TYPES OF CROPPING SYSTEMS

 

 

TYPES OF CROPPING SYSTEMS. 1. Identify and explain the different cropping systems.
2. Give the advantages and disadvantages of each cropping system
The way a farmland is cropped varies from one farmer to the other system adopted may depend on the available farmland, the type of agriculture (whether subsistence or ), the need of the farmer and so on.

types of cropping systems

why we study types of cropping systems in agriculture

It is worthy of note that farming practice is not static as such it is evolving. So in this article we shall consider the most widely practiced the world over
The following are the cropping systems commonly practiced by farmers.

 

1 Mono-cropping types of cropping systems

This is the growing of only one type of crop (such as maize) on a piece of land. It could be for a season or for several years as in plantation farming.

 

The system is also termed sole cropping. Most often this type of farming practice involves mechanization.

 

Advantages of mono cropping types of cropping systems of agriculture

1. It makes possible the use of machines in farm operation. read agricultural mechanization here.

2. Mono-cropping leads higher productivity per hectare,

3. It also leads to specialization among farmers.

4. The control of weeds is easy. This is because herbicides can be used

5. It employs more labor thereby leading to greater harvest

GRAZING AND OVER GRAZING
10. IRRIGATION AND DRAINAGE
11. IRRIGATION SYSTEMS
12. ORGANIC MANURING
13. FARM YARD MANURE
14. HUMUS
15. COMPOST
16. CROP ROTATION

18. IRRIGATION AND DRAINAGE
19. IRRIGATION SYSTEMS
20. INCUBATORS
21. MILKING MACHINE
22. SIMPLE FARM TOOLS
23. AGRICULTURAL MECHANIZATION
24. THE CONCEPT OF MECHANIZATION
25. PROBLEMS OF MECHANIZATION
26. SURVEYING AND PLANNING OF FARMSTEAD
27. IMPORTANCE OF FARM SURVEY
28. SURVEY EQUIPMENT
29. PRINCIPLES OF FARM OUTLAY
30. SUMMARY OF FARM SURVEYING
31. CROP HUSBANDRY PRACTICES
32. PESTS AND DISEASE OF MAIZE- ZEA MAYS
33. CULTIVATION OF MAIZE CROP
34. OIL PALM
35. USES OF PALM OIL
36. MAINTENANCE OF PALM PLANTATION
37. COCOA
38.
39. PROCESSES IN COCOA CULTIVATION
HOLING AND LINING
40. YAM
41. LAND PREPARATION FOR YAM
42. DEPT OF PLANTING
43. SPACING OF YAM
44. PLANTING DEPT OF YAM
45. STORAGE OF YAM
46. STAKING OF YAM
47. HARVESTING OF YAM

 

Disadvantages of mono-cropping system of cropping

1. It is risky because crop failure arising from pest, diseases or weather conditions will result in total loss of income to the farmer for that year.

2. The system encourages the rapid spread of pests and diseases on the farm.

3. Labour may not be efficiently utilized throughout the year.

4. It does not afford the farmer a variety of crops.

5. Most often it requires high capital investment.  read more about agricultural loan here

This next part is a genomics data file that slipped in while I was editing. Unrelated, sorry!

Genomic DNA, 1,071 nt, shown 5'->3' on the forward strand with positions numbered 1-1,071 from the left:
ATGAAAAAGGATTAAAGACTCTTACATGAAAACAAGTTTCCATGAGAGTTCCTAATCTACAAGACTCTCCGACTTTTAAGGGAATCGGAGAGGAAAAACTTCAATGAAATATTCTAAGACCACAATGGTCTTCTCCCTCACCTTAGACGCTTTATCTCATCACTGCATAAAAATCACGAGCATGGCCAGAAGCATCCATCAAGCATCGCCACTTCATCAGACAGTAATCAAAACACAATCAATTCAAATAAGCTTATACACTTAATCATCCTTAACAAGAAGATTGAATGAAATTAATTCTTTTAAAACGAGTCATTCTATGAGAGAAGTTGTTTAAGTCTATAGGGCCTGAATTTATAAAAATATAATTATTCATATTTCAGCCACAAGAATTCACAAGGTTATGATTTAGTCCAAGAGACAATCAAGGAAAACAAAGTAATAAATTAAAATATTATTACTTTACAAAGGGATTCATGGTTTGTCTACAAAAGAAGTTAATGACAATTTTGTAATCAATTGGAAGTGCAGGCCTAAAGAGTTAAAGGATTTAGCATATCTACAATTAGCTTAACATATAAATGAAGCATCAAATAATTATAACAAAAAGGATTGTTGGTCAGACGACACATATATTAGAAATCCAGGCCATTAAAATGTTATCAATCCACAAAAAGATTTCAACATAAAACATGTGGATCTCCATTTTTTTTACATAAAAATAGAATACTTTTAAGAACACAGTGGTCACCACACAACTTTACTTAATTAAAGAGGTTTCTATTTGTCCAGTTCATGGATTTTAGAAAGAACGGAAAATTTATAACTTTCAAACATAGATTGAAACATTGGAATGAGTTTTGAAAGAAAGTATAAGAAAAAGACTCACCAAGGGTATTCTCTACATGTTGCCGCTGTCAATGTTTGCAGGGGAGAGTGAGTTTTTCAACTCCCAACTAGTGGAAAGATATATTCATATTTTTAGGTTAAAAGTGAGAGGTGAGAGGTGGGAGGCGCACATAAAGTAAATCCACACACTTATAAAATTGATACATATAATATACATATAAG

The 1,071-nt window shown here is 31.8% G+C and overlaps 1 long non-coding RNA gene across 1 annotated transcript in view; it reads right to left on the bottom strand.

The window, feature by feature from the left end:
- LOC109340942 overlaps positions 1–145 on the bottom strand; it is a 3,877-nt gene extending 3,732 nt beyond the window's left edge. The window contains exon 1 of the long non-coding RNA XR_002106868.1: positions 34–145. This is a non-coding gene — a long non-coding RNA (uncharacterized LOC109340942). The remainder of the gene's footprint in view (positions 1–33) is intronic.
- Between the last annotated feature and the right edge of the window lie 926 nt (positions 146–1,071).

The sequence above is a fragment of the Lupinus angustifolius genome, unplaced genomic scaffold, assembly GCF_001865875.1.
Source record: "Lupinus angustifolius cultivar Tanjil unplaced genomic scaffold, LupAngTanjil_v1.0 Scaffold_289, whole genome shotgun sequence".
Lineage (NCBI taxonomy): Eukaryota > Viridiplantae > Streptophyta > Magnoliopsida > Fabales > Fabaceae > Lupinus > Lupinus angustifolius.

6. It can’t be practiced within an area where there is community farming

more on land tenure system

2. Mixed cropping types of cropping systems

 

This is also called multiple cropping because it involves the planting of more than one type of crop on the same farmland in one planting season

. It is very common under subsistence agriculture and in are where farmlands are limited. Under mixed cropping, the farmer could practice any of the following:

 

(a) Inter-planting types of cropping systems

: This is the growing of two crops together on the same land. The crop which was planted first is also harvest first while the one planted last remains on the plot to harvested later.

 

An example is the growing of maize, cassava, groundnut, melon, yam and okra together on the same piece of land in one planting season. Maize, which is usually planted first, is also harvest first. Maize is therefore said to be inter-planted with yam.

(b) Inter-cropping: This is when two crops are grown together with the crop planted last being harvested first. Usually the c planted last has shorter lifespan than the one planted first, example is the planting of melon after yam has been plant The melon will be harvested first while the yam continues on plot. Yam is therefore said to be intercropped with melon.

Advantages

1. It affords the farmer a variety of crops.

2. It serves as insurance against the failure of one type of crops.

3. It minimizes the spread of diseases and pests on the farm.

4. It enables the crops to make efficient use of soil nutrients.

5. The ensures efficient utilization of labour throughout the year.

Disadvantages

1. It does not encourage the use of machines on the farm.

2. It may lead to rapid exhaustion of soil nutrients if legumes not included.

3. It is labour intensive.

4. Pests and disease of crops agents may persist on the farmland. This is because there are always food and alternative hosts for them.

 

3. Continuous cropping types of cropping systems

This is the practice of putting a farmland under cultivation continuously that is from year to year. It may take any of form: this type of farming practice usually lead to soil loss of nutrients, becoming acidic

(a) Annual cropping: